2020 Dems avoid this year's AIPAC conference

Democrats running for their party’s presidential nomination in 2020 are staying away from next week’s American Israel Public Affairs Committee (AIPAC) conference, in what progressive groups see as a sign of a shifting political tide.

Candidates’ announcements about not going to this year’s conference come after liberal group MoveOn called on 2020 Democrats to skip the gathering, which typically attracts a who’s who in politics and foreign policy and has hosted presidential candidates in the past.

ADVERTISEMENT

“The influx of progressive candidates confirming they will not attend — even those who have gone in years past — shows how the momentum is shifting,” Iram Ali, campaign director at MoveOn, said in a statement Wednesday. “AIPAC is clearly a partisan lobbying group that has undermined diplomatic efforts, and progressives want no part in it.”

As of Thursday evening, aides for at least eight candidates told The Hill or other news outlets they would not attend this year’s conference: Sens. Kamala HarrisKamala HarrisThe Hill's 12:30 Report - Presented by Facebook - CDC equates Delta to chickenpox in contagiousness Harris's bad polls trigger Democratic worries Why in the world are White House reporters being told to mask up again? MORE (D-Calif.), Bernie SandersBernie SandersSenators introduce bipartisan infrastructure bill in rare Sunday session Bipartisan infrastructure win shows Democrats must continue working across the aisle 'The land is us' — Tribal activist turns from Keystone XL to Line 3 MORE (I-Vt.), Kirsten GillibrandKirsten GillibrandTreat broadband as infrastructure and we have a chance to get it right House panel looks to help military sexual assault survivors To make energy green, remove red tape MORE (N.Y.) and Elizabeth WarrenElizabeth WarrenCalifornia Democrats warn of low turnout in recall election Pelosi disputes Biden's power to forgive student loans Warren hits the airwaves for Newsom ahead of recall election MORE (D-Mass.); former Rep. Beto O’Rourke (D-Texas); South Bend, Ind., Mayor Pete Buttigieg; Washington Gov. Jay Inslee; and former Housing and Urban Development Secretary Julián Castro.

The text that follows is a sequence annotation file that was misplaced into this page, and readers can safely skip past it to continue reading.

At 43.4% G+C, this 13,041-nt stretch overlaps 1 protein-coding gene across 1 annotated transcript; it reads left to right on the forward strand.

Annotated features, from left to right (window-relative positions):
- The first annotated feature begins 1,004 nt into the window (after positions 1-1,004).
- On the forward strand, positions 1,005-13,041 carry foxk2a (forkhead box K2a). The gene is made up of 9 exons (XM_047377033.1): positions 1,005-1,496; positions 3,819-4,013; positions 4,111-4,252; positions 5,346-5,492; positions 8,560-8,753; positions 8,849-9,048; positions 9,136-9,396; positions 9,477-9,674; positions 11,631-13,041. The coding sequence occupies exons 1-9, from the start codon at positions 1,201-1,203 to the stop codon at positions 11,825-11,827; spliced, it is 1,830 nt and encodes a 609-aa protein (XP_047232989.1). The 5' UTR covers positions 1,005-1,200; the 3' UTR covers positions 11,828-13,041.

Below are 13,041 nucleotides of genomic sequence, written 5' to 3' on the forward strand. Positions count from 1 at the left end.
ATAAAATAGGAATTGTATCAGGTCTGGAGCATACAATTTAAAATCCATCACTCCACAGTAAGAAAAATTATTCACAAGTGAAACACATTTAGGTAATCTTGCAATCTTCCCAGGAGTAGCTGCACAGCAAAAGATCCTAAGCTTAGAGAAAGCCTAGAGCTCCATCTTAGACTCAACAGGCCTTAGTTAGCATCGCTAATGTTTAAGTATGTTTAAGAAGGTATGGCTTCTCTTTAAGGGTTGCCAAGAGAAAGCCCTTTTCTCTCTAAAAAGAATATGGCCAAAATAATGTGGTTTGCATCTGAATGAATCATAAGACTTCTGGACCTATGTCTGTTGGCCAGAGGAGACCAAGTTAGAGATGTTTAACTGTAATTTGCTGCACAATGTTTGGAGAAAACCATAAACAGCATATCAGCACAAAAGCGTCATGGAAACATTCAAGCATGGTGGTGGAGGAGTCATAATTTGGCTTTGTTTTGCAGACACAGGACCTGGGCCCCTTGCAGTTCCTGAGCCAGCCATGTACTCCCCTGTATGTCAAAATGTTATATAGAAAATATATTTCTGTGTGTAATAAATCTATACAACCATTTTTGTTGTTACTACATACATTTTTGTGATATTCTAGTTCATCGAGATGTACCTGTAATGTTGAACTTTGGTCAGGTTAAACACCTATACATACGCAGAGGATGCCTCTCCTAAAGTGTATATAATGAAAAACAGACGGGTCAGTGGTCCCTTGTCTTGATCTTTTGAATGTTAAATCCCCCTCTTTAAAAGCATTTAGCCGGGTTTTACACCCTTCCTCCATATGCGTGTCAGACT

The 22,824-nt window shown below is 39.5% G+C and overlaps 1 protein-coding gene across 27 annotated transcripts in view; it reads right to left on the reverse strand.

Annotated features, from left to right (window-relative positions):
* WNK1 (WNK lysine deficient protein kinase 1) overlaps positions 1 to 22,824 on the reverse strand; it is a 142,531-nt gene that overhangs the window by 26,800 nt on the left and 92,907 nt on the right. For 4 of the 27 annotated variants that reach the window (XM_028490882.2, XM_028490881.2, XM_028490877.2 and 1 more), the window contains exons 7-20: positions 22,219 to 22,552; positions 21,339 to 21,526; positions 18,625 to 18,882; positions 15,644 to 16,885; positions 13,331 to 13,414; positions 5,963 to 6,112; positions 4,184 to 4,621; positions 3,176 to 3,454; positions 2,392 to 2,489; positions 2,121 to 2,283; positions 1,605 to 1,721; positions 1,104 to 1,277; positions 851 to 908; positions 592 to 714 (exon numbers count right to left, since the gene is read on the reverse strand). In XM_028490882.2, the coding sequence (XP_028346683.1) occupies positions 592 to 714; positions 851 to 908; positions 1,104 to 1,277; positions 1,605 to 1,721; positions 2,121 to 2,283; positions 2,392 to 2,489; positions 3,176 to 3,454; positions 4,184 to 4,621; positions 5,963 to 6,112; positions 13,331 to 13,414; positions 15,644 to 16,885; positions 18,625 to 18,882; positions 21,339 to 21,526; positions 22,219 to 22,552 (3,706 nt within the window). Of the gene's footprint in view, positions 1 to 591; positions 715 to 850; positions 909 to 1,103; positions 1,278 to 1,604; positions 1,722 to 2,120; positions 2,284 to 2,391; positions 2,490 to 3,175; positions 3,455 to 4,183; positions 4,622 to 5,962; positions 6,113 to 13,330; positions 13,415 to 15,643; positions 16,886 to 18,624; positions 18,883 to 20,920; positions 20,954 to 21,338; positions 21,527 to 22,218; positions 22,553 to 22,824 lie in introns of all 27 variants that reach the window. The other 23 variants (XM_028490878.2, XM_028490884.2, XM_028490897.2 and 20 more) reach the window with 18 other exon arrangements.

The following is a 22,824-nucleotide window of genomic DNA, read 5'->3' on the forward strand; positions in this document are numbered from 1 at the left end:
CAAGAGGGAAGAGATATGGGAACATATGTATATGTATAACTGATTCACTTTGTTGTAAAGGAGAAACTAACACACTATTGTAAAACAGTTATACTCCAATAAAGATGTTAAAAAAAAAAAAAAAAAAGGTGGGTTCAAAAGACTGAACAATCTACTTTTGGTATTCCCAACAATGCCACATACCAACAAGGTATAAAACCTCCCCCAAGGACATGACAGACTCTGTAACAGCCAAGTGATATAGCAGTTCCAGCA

A ninth candidate, former Rep. John DelaneyJohn DelaneyDirect air capture is a crucial bipartisan climate policy Lobbying world Coronavirus Report: The Hill's Steve Clemons interviews Rep. Rodney Davis MORE (Md.), a centrist who is considered a long shot, is also not attending, but a spokesman said it was due to a “scheduling conflict.”



“Congressman Delaney is very disappointed that we can't attend AIPAC this year due to a scheduling conflict,” press secretary Michael Starr Hopkins said in an email. “We have attended every year since he has been in Congress and we very much look forward to being back next year.”

A spokesperson for Sen. Amy KlobucharAmy KlobucharManchin 'can't imagine' supporting change to filibuster for voting rights Hillicon Valley: Democrats urge tech CEOs to combat Spanish disinformation | Amazon fined 6M by EU regulators Democrats urge tech CEOs to combat Spanish disinformation MORE (D-Minn.) told The Hill on Friday afternoon that she would not be attending AIPAC.



Other candidates did not respond to The Hill’s queries Thursday, but no one in the Democratic field for 2020 is listed as a scheduled speaker on AIPAC’s website.

The AIPAC conference has long been considered one of the top events of the political calendar, with politicians from both parties flocking to speak there.

This year’s conference again boasts headliners from both parties, including Vice President Pence, Secretary of State Mike PompeoMike PompeoNoem to travel to South Carolina for early voting event Poll: Trump leads 2024 GOP primary trailed by Pence, DeSantis Pence v. Biden on China: Competing but consistent visions MORE, Senate Majority Leader Mitch McConnellAddison (Mitch) Mitchell McConnellSenators introduce bipartisan infrastructure bill in rare Sunday session Manchin 'can't imagine' supporting change to filibuster for voting rights Biden's bipartisan deal faces Senate gauntlet MORE (R-Ky.), Senate Minority Leader Charles SchumerChuck SchumerManchin on reported boos at Democratic luncheon: 'I heard a lot of nos' Wisconsin GOP quietly prepares Ron Johnson backup plans Senate infrastructure talks spill over into rare Sunday session MORE (D-N.Y.) and Speaker Nancy PelosiNancy PelosiManchin on reported boos at Democratic luncheon: 'I heard a lot of nos' Kinzinger supports Jan. 6 panel subpoenas for Republicans, including McCarthy Ocasio-Cortez: Democrats can't blame GOP for end of eviction moratorium MORE (D-Calif.).